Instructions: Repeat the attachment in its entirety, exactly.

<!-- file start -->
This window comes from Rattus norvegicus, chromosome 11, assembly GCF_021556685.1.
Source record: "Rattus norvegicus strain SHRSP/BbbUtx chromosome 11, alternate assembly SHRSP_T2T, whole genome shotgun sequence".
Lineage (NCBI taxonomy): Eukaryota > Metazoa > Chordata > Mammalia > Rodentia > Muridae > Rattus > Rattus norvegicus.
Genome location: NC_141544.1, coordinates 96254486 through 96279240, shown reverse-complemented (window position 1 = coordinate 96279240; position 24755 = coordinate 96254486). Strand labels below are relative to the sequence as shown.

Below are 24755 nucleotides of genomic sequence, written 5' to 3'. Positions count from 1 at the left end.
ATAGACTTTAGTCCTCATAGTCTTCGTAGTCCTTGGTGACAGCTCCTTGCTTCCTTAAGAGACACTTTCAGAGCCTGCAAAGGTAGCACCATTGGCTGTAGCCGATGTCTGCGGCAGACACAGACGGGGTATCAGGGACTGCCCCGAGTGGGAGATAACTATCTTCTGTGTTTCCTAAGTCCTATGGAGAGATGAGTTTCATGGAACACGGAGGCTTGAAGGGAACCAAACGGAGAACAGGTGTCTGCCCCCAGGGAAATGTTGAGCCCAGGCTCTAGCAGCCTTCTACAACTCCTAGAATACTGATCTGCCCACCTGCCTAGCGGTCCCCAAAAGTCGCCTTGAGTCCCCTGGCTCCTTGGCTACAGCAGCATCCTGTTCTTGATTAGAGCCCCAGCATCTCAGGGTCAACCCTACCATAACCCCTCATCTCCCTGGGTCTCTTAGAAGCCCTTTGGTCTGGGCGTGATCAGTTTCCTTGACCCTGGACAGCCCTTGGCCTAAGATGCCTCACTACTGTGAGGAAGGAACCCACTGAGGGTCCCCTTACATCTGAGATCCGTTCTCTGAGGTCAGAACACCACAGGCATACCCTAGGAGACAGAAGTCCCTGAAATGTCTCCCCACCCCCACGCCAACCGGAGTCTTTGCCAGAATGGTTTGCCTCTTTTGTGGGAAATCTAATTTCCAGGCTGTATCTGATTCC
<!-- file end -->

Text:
This window comes from Rattus norvegicus, chromosome 11, assembly GCF_021556685.1.
Source record: "Rattus norvegicus strain SHRSP/BbbUtx chromosome 11, alternate assembly SHRSP_T2T, whole genome shotgun sequence".
Lineage (NCBI taxonomy): Eukaryota > Metazoa > Chordata > Mammalia > Rodentia > Muridae > Rattus > Rattus norvegicus.
Genome location: NC_141544.1, coordinates 96254486 through 96279240, shown reverse-complemented (window position 1 = coordinate 96279240; position 24755 = coordinate 96254486). Strand labels below are relative to the sequence as shown.

Below are 24755 nucleotides of genomic sequence, written 5' to 3'. Positions count from 1 at the left end.
ATAGACTTTAGTCCTCATAGTCTTCGTAGTCCTTGGTGACAGCTCCTTGCTTCCTTAAGAGACACTTTCAGAGCCTGCAAAGGTAGCACCATTGGCTGTAGCCGATGTCTGCGGCAGACACAGACGGGGTATCAGGGACTGCCCCGAGTGGGAGATAACTATCTTCTGTGTTTCCTAAGTCCTATGGAGAGATGAGTTTCATGGAACACGGAGGCTTGAAGGGAACCAAACGGAGAACAGGTGTCTGCCCCCAGGGAAATGTTGAGCCCAGGCTCTAGCAGCCTTCTACAACTCCTAGAATACTGATCTGCCCACCTGCCTAGCGGTCCCCAAAAGTCGCCTTGAGTCCCCTGGCTCCTTGGCTACAGCAGCATCCTGTTCTTGATTAGAGCCCCAGCATCTCAGGGTCAACCCTACCATAACCCCTCATCTCCCTGGGTCTCTTAGAAGCCCTTTGGTCTGGGCGTGATCAGTTTCCTTGACCCTGGACAGCCCTTGGCCTAAGATGCCTCACTACTGTGAGGAAGGAACCCACTGAGGGTCCCCTTACATCTGAGATCCGTTCTCTGAGGTCAGAACACCACAGGCATACCCTAGGAGACAGAAGTCCCTGAAATGTCTCCCCACCCCCACGCCAACCGGAGTCTTTGCCAGAATGGTTTGCCTCTTTTGTGGGAAATCTAATTTCCAGGCTGTATCTGATTCC